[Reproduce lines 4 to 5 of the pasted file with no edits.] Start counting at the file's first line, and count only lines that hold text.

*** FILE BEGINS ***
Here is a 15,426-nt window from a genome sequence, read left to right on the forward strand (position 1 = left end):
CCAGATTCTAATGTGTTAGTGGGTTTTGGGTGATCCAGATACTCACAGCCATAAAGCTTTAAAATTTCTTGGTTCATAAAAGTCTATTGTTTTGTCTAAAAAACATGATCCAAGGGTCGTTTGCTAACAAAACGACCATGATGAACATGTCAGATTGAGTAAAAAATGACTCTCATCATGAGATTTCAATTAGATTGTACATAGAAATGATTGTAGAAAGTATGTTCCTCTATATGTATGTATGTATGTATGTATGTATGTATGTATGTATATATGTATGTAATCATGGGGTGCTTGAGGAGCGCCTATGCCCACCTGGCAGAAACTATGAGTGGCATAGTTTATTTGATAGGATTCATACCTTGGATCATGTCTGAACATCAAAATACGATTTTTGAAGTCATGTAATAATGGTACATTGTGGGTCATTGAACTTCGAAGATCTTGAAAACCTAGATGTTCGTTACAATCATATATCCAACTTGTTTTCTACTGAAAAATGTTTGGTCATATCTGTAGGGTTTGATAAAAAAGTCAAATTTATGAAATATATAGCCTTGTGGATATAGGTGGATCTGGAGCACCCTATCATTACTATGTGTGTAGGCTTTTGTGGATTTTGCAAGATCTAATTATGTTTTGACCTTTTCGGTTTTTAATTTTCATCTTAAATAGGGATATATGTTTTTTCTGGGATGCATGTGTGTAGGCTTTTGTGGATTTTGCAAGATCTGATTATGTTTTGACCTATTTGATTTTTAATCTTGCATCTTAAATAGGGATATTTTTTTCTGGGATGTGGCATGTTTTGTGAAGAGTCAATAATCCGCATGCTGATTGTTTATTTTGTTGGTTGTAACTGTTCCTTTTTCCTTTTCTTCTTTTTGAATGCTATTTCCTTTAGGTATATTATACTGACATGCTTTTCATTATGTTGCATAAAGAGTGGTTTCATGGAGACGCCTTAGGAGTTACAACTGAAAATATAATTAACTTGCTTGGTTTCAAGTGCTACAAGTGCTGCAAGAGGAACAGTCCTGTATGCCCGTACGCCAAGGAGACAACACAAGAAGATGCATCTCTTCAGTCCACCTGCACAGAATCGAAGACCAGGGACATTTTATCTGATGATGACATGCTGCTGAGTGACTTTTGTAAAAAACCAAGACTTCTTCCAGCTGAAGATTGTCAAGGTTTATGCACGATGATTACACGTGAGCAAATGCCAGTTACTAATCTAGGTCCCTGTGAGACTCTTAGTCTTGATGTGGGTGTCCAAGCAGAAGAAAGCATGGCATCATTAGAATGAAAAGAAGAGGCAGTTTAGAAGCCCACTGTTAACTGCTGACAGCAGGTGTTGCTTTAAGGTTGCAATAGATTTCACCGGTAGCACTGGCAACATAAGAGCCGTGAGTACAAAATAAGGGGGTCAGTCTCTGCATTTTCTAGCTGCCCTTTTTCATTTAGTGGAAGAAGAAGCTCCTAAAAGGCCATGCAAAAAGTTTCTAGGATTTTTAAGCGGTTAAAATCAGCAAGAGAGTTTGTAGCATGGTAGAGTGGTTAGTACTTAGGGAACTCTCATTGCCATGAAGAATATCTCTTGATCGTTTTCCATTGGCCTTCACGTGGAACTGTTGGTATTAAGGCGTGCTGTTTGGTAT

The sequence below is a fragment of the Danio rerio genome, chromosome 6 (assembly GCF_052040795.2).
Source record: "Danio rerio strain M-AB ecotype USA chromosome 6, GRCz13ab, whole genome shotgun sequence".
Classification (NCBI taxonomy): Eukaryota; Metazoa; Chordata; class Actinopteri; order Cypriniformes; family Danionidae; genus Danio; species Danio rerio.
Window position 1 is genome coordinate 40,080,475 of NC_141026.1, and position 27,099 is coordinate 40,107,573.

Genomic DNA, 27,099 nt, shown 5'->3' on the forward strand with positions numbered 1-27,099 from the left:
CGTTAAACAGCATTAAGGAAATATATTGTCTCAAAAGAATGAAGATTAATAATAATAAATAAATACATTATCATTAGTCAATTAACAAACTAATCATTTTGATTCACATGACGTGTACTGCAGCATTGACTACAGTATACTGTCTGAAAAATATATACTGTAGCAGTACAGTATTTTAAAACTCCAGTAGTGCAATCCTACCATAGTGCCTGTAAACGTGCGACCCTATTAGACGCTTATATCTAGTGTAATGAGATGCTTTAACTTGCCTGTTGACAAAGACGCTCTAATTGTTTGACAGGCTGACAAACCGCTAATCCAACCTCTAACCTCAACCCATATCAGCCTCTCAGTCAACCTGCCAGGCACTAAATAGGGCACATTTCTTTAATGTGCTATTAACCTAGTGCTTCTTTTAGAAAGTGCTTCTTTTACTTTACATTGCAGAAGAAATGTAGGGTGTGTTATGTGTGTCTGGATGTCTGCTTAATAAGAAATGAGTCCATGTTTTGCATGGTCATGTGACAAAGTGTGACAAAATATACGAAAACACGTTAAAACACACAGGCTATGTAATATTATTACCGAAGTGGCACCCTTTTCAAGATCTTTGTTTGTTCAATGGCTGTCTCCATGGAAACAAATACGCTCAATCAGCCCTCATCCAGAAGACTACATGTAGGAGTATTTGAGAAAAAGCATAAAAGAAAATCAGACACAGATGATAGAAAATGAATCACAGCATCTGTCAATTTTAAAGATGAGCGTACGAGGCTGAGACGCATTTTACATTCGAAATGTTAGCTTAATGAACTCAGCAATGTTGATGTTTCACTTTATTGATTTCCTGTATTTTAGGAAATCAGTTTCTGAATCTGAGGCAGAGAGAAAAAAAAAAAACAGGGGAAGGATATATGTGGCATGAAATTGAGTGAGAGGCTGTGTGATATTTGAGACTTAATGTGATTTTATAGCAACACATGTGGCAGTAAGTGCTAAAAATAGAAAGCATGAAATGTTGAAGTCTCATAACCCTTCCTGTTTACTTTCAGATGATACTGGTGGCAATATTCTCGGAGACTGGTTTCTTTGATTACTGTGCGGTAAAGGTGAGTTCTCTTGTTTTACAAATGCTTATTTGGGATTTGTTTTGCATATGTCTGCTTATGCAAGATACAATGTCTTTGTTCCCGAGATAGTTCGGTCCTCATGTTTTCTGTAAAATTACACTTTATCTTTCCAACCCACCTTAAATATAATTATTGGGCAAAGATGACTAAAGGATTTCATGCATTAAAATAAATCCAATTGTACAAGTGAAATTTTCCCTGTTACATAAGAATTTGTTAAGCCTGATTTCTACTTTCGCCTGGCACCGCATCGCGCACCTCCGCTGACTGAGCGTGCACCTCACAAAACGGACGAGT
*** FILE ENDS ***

Source record: "Danio rerio strain M-AB ecotype USA chromosome 6, GRCz13ab, whole genome shotgun sequence".
Classification (NCBI taxonomy): Eukaryota; Metazoa; Chordata; class Actinopteri; order Cypriniformes; family Danionidae; genus Danio; species Danio rerio.